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I was looking a lot for method to get parent process in .NET, but found only P/Invoke way.

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3  
What happens when multiple instances of your process are running, since they'll all have the same ProcessName? –  Michael Burr Dec 27 '08 at 8:55
    
In case it helps someone else: I personally needed just the parent process ID. The solutions below by Michael Hale and Simon Mourier don't work if the parent process has exited because they are calling Process.GetProcessById() with an ID of a (now) non-existent process ID. But at that point you have the parent's process ID, so you can use that if you need it like I did. –  Tyler Collier Mar 25 '11 at 23:39
    
See also stackoverflow.com/questions/2531837/… –  hortman Oct 7 '11 at 12:06

3 Answers 3

up vote 32 down vote accepted

This code provides a nice interface for finding the Parent process object and takes into account the possibility of multiple processes with the same name:

Usage:

Console.WriteLine("ParentPid: " + Process.GetProcessById(6972).Parent().Id);

Code:

public static class ProcessExtensions {
    private static string FindIndexedProcessName(int pid) {
        var processName = Process.GetProcessById(pid).ProcessName;
        var processesByName = Process.GetProcessesByName(processName);
        string processIndexdName = null;

        for (var index = 0; index < processesByName.Length; index++) {
            processIndexdName = index == 0 ? processName : processName + "#" + index;
            var processId = new PerformanceCounter("Process", "ID Process", processIndexdName);
            if ((int) processId.NextValue() == pid) {
                return processIndexdName;
            }
        }

        return processIndexdName;
    }

    private static Process FindPidFromIndexedProcessName(string indexedProcessName) {
        var parentId = new PerformanceCounter("Process", "Creating Process ID", indexedProcessName);
        return Process.GetProcessById((int) parentId.NextValue());
    }

    public static Process Parent(this Process process) {
        return FindPidFromIndexedProcessName(FindIndexedProcessName(process.Id));
    }
}
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2  
Where is the method float.As defined? –  Mark Byers Apr 21 '10 at 11:16
7  
Those are some astonishingly poorly named methods. –  Mark Nov 19 '10 at 19:09
3  
In my testing, this is much slower than Simon Mourier's solution. Also, it unfortunately does some kind of 'bring process to front' mechanism. I'm not sure why. Has anyone else experienced this? The test I'm running for this is a setup bootstrapper EXE created by Visual Studio that launches the MSIEXEC.exe windows installer. –  Tyler Collier Mar 26 '11 at 0:39
4  
Unfortunately it does not work when the performance counter category name is localized (e.g. on non-English Windows). –  LukeSw Jun 5 '12 at 10:01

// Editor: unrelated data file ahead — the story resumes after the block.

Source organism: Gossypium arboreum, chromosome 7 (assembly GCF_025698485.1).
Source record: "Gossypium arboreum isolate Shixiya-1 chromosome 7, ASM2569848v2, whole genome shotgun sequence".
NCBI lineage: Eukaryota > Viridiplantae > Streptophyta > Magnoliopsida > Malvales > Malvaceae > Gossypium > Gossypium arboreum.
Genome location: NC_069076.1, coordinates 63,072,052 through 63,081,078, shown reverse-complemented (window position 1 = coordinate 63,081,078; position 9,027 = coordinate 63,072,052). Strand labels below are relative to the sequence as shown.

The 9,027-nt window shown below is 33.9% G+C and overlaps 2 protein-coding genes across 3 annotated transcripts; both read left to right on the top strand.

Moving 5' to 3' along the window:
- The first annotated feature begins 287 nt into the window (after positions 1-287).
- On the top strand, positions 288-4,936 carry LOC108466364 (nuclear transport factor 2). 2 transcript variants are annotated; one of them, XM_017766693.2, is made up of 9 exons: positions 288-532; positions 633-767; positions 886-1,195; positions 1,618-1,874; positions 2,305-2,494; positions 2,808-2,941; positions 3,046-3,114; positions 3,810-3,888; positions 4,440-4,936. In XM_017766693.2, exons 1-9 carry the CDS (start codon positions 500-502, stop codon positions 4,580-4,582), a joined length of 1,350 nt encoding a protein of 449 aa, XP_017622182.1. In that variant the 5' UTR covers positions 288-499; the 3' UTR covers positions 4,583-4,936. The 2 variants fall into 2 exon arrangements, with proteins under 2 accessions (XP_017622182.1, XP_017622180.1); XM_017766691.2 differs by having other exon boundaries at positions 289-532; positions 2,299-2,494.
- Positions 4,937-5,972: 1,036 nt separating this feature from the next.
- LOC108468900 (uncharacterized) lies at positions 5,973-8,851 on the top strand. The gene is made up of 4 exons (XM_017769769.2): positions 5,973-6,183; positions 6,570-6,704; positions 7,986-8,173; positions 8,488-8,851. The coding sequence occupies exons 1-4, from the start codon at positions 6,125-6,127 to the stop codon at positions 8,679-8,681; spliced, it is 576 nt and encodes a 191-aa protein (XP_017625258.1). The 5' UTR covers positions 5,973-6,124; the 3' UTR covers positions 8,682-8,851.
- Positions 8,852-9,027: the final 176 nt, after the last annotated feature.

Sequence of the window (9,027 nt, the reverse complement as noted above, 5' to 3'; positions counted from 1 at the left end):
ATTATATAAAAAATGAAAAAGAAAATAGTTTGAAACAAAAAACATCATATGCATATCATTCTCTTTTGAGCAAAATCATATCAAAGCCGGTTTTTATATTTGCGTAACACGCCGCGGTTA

1  
I'd suggest Simon's version unless there's a pressing reason not to, because the performance difference is significant. –  David Burton Jun 12 '12 at 16:14

Here is a solution. It uses p/invoke, but seems to work well, 32 or 64 cpu:

    /// <summary>
    /// A utility class to determine a process parent.
    /// </summary>
    [StructLayout(LayoutKind.Sequential)]
    public struct ParentProcessUtilities
    {
        // These members must match PROCESS_BASIC_INFORMATION
        internal IntPtr Reserved1;
        internal IntPtr PebBaseAddress;
        internal IntPtr Reserved2_0;
        internal IntPtr Reserved2_1;
        internal IntPtr UniqueProcessId;
        internal IntPtr InheritedFromUniqueProcessId;

        [DllImport("ntdll.dll")]
        private static extern int NtQueryInformationProcess(IntPtr processHandle, int processInformationClass, ref ParentProcessUtilities processInformation, int processInformationLength, out int returnLength);

        /// <summary>
        /// Gets the parent process of the current process.
        /// </summary>
        /// <returns>An instance of the Process class.</returns>
        public static Process GetParentProcess()
        {
            return GetParentProcess(Process.GetCurrentProcess().Handle);
        }

        /// <summary>
        /// Gets the parent process of specified process.
        /// </summary>
        /// <param name="id">The process id.</param>
        /// <returns>An instance of the Process class.</returns>
        public static Process GetParentProcess(int id)
        {
            Process process = Process.GetProcessById(id);
            return GetParentProcess(process.Handle);
        }

        /// <summary>
        /// Gets the parent process of a specified process.
        /// </summary>
        /// <param name="handle">The process handle.</param>
        /// <returns>An instance of the Process class.</returns>
        public static Process GetParentProcess(IntPtr handle)